Some of the latter were too large to be nudged aside by the river and, instead, created obstacles, many barely visible, around which we had to navigate.
After some moderately exciting and fairly continuous rapids, we pulled out on a shallow rubble-bar in the middle-left of the river to take stock, and to allow the photographers among us to shoot our colleagues as they rounded a sharp corner and threaded among a few boulders before joining us on that bar. Time for some vanity pictures – but it didn’t turn out quite as we had anticipated as you’ll see if you turn to the story I call the Great Disastrophy.
The country through which we paddled was stunningly beautiful; sharp, stark thrusting mountain ranges and soft green valleys bathed in constantly changing light. After a few wet days, the weather was mostly fine. Our progress was facilitated by the fact that the turbid, silty, cement coloured stream, which made fishing unproductive, flowed fast through its upper reaches.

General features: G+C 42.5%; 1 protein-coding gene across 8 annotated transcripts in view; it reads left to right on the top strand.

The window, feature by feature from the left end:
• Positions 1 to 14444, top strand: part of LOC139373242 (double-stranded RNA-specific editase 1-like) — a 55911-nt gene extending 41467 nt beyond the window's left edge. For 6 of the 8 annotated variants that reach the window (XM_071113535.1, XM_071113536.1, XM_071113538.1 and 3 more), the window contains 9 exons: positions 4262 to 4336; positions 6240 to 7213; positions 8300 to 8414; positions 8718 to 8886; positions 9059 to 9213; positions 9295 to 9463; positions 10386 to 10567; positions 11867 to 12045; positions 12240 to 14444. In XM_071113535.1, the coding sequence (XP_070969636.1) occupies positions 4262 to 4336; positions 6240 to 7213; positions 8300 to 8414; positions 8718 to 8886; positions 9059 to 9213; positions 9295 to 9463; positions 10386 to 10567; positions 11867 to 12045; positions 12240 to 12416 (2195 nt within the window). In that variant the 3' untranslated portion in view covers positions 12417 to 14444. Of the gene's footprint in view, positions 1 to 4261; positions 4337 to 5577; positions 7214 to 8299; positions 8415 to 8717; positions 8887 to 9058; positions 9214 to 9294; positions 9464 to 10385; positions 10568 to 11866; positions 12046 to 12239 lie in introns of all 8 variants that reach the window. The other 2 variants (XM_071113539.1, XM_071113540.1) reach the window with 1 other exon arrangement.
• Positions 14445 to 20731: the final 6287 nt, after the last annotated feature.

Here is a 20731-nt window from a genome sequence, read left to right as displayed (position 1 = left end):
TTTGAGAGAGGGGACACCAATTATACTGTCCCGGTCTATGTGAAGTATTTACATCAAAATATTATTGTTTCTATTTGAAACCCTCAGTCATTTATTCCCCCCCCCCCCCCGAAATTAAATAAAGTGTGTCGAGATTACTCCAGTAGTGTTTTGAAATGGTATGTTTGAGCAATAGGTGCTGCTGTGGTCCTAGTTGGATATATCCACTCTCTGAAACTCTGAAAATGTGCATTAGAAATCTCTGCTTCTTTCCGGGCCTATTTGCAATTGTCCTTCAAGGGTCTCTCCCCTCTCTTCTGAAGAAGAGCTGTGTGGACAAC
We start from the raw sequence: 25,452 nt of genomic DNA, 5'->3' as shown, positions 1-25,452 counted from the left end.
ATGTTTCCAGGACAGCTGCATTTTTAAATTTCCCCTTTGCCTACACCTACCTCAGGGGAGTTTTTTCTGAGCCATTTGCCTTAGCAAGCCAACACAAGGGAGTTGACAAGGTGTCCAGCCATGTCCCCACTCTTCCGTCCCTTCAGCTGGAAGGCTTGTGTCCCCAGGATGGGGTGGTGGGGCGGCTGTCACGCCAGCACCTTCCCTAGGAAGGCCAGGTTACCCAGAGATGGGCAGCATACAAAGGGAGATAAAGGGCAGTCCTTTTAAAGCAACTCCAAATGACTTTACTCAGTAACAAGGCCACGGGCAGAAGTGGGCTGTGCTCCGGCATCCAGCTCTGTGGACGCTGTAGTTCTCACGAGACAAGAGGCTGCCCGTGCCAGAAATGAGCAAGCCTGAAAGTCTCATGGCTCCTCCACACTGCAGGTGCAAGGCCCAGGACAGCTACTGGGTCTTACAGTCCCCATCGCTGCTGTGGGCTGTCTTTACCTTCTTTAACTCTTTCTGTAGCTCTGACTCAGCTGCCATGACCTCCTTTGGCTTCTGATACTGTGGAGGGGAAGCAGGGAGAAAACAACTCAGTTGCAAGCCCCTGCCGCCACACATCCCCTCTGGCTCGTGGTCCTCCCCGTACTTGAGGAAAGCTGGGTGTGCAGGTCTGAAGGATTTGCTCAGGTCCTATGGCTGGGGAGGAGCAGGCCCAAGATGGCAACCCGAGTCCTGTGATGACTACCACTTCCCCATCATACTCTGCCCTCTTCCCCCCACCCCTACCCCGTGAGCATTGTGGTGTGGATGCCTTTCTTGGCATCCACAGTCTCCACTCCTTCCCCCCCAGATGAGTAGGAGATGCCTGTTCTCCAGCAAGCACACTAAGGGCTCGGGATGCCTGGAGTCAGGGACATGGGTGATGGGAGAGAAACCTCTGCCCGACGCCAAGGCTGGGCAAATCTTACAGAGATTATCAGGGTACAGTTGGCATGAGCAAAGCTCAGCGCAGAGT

Into the Unknown
Camp sites were generally pleasant, some, as at Kohse Creek, stunning, but as we approached the Peel the mood became more somber with ever more talk of the long and dark Peel Canyon which lay ahead with its sheer 100 to 150 metre walls, treacherous currents, massive whirlpool and the sobering realization that any mishap would likely result in death by hypothermia long before a place could be found to claw ashore.
When we finally shot out of the Bonnet Plume into the massive current of the Peel coming in on our beam from the left, it was at the end of a chilly overcast day. We soon camped on another miserable gravel bar as the forbidding dark walls of the narrow canyon loomed before us. The mood picked up over steak with Bernaise sauce for dinner, but the Häagen-Dazs ice cream, despite ten days on the river, was too hard to eat.